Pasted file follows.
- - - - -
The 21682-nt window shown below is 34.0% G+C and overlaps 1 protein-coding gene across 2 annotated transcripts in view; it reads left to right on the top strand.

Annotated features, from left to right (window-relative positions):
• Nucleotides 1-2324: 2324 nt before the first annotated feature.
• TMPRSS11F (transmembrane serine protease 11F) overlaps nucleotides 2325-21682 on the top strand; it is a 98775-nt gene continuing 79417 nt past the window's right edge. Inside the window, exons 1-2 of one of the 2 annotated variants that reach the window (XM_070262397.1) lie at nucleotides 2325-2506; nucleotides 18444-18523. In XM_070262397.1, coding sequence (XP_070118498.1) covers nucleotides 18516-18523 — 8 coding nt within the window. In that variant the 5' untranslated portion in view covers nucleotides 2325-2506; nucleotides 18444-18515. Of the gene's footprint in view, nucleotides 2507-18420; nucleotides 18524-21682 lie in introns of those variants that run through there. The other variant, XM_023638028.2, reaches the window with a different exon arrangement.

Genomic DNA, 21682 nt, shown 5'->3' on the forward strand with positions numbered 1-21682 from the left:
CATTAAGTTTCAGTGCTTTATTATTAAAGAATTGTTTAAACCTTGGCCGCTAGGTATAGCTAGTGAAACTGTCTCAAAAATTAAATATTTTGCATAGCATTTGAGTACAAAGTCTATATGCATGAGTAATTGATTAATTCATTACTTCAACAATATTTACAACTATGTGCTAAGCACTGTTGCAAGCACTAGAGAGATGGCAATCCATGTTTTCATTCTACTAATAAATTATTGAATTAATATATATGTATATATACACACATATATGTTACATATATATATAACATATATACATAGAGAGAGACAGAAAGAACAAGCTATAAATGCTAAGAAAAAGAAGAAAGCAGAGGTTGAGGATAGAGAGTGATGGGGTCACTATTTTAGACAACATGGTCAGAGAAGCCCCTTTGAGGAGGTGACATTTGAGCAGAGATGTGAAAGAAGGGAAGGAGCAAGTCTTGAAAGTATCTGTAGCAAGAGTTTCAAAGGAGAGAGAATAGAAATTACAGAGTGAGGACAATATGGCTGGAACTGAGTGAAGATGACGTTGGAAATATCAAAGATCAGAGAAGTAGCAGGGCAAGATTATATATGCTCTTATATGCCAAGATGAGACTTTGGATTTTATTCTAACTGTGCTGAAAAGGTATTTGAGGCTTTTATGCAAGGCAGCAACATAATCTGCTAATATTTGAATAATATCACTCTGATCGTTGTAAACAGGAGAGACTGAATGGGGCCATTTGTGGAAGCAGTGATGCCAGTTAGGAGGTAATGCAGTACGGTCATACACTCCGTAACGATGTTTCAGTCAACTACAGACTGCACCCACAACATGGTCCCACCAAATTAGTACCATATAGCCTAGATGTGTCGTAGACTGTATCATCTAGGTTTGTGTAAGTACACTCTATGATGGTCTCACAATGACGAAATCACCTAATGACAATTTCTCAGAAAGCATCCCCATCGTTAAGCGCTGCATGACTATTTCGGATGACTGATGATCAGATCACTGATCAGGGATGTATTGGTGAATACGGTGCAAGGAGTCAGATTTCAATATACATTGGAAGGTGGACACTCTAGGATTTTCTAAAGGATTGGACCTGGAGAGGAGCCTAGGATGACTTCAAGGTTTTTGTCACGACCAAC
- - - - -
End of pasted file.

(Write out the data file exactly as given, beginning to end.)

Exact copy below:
The 21682-nt window shown below is 34.0% G+C and overlaps 1 protein-coding gene across 2 annotated transcripts in view; it reads left to right on the top strand.

Annotated features, from left to right (window-relative positions):
• Nucleotides 1-2324: 2324 nt before the first annotated feature.
• TMPRSS11F (transmembrane serine protease 11F) overlaps nucleotides 2325-21682 on the top strand; it is a 98775-nt gene continuing 79417 nt past the window's right edge. Inside the window, exons 1-2 of one of the 2 annotated variants that reach the window (XM_070262397.1) lie at nucleotides 2325-2506; nucleotides 18444-18523. In XM_070262397.1, coding sequence (XP_070118498.1) covers nucleotides 18516-18523 — 8 coding nt within the window. In that variant the 5' untranslated portion in view covers nucleotides 2325-2506; nucleotides 18444-18515. Of the gene's footprint in view, nucleotides 2507-18420; nucleotides 18524-21682 lie in introns of those variants that run through there. The other variant, XM_023638028.2, reaches the window with a different exon arrangement.

Genomic DNA, 21682 nt, shown 5'->3' on the forward strand with positions numbered 1-21682 from the left:
CATTAAGTTTCAGTGCTTTATTATTAAAGAATTGTTTAAACCTTGGCCGCTAGGTATAGCTAGTGAAACTGTCTCAAAAATTAAATATTTTGCATAGCATTTGAGTACAAAGTCTATATGCATGAGTAATTGATTAATTCATTACTTCAACAATATTTACAACTATGTGCTAAGCACTGTTGCAAGCACTAGAGAGATGGCAATCCATGTTTTCATTCTACTAATAAATTATTGAATTAATATATATGTATATATACACACATATATGTTACATATATATATAACATATATACATAGAGAGAGACAGAAAGAACAAGCTATAAATGCTAAGAAAAAGAAGAAAGCAGAGGTTGAGGATAGAGAGTGATGGGGTCACTATTTTAGACAACATGGTCAGAGAAGCCCCTTTGAGGAGGTGACATTTGAGCAGAGATGTGAAAGAAGGGAAGGAGCAAGTCTTGAAAGTATCTGTAGCAAGAGTTTCAAAGGAGAGAGAATAGAAATTACAGAGTGAGGACAATATGGCTGGAACTGAGTGAAGATGACGTTGGAAATATCAAAGATCAGAGAAGTAGCAGGGCAAGATTATATATGCTCTTATATGCCAAGATGAGACTTTGGATTTTATTCTAACTGTGCTGAAAAGGTATTTGAGGCTTTTATGCAAGGCAGCAACATAATCTGCTAATATTTGAATAATATCACTCTGATCGTTGTAAACAGGAGAGACTGAATGGGGCCATTTGTGGAAGCAGTGATGCCAGTTAGGAGGTAATGCAGTACGGTCATACACTCCGTAACGATGTTTCAGTCAACTACAGACTGCACCCACAACATGGTCCCACCAAATTAGTACCATATAGCCTAGATGTGTCGTAGACTGTATCATCTAGGTTTGTGTAAGTACACTCTATGATGGTCTCACAATGACGAAATCACCTAATGACAATTTCTCAGAAAGCATCCCCATCGTTAAGCGCTGCATGACTATTTCGGATGACTGATGATCAGATCACTGATCAGGGATGTATTGGTGAATACGGTGCAAGGAGTCAGATTTCAATATACATTGGAAGGTGGACACTCTAGGATTTTCTAAAGGATTGGACCTGGAGAGGAGCCTAGGATGACTTCAAGGTTTTTGTCACGACCAAC